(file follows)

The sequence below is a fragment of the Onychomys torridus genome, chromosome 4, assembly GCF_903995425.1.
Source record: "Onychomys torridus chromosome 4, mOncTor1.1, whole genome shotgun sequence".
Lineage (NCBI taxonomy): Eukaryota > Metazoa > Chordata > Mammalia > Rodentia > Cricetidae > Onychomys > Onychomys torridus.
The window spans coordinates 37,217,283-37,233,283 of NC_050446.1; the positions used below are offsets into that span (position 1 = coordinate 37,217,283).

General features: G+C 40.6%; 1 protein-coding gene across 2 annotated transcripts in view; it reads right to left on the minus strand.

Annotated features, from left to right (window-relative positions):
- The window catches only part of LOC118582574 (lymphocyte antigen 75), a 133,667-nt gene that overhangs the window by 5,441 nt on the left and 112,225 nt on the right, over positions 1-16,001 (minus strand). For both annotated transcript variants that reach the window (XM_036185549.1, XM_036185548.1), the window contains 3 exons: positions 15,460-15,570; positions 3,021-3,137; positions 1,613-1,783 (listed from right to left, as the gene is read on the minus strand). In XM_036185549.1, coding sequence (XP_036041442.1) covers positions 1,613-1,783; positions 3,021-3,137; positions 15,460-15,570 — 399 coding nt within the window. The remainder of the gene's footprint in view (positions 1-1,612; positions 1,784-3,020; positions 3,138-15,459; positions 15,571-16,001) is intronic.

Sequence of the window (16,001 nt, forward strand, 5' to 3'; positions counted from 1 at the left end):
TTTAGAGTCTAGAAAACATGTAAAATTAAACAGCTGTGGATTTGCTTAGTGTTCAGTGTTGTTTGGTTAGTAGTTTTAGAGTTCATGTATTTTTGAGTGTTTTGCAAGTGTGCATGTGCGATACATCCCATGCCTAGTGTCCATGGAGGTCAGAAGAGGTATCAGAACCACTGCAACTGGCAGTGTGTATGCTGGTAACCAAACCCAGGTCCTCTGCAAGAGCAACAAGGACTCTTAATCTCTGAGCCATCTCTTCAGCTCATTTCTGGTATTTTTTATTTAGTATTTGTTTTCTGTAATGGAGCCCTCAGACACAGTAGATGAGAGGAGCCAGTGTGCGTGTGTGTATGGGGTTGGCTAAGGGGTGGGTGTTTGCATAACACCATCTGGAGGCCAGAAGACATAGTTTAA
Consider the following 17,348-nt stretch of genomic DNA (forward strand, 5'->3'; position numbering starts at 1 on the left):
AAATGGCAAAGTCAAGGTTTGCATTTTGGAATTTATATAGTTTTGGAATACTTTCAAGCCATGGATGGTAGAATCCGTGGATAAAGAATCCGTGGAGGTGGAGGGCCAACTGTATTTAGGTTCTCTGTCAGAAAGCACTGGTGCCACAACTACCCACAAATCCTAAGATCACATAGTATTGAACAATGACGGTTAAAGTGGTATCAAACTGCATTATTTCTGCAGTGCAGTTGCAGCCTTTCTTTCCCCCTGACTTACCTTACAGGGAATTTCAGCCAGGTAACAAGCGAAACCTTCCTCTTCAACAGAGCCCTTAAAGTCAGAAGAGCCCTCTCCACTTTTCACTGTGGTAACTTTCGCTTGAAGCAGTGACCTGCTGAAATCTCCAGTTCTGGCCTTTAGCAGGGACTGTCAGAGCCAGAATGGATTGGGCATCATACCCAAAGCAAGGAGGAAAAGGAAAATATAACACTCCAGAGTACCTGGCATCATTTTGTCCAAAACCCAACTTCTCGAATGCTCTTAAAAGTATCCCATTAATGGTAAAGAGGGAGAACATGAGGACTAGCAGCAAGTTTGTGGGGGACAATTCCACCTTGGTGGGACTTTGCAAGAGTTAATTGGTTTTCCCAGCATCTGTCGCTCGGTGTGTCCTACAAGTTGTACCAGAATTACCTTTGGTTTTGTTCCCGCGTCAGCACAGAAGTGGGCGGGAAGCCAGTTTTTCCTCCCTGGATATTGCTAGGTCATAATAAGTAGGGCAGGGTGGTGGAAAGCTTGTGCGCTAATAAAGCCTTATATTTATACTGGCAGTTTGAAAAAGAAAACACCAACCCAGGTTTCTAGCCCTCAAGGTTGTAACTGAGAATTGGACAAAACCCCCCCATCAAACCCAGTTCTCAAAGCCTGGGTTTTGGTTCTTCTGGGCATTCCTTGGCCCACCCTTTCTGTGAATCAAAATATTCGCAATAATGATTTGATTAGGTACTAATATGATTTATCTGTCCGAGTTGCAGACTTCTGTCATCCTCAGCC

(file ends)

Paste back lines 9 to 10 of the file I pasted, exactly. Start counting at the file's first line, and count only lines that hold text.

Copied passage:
TTTAGAGTCTAGAAAACATGTAAAATTAAACAGCTGTGGATTTGCTTAGTGTTCAGTGTTGTTTGGTTAGTAGTTTTAGAGTTCATGTATTTTTGAGTGTTTTGCAAGTGTGCATGTGCGATACATCCCATGCCTAGTGTCCATGGAGGTCAGAAGAGGTATCAGAACCACTGCAACTGGCAGTGTGTATGCTGGTAACCAAACCCAGGTCCTCTGCAAGAGCAACAAGGACTCTTAATCTCTGAGCCATCTCTTCAGCTCATTTCTGGTATTTTTTATTTAGTATTTGTTTTCTGTAATGGAGCCCTCAGACACAGTAGATGAGAGGAGCCAGTGTGCGTGTGTGTATGGGGTTGGCTAAGGGGTGGGTGTTTGCATAACACCATCTGGAGGCCAGAAGACATAGTTTAA
Consider the following 17,348-nt stretch of genomic DNA (forward strand, 5'->3'; position numbering starts at 1 on the left):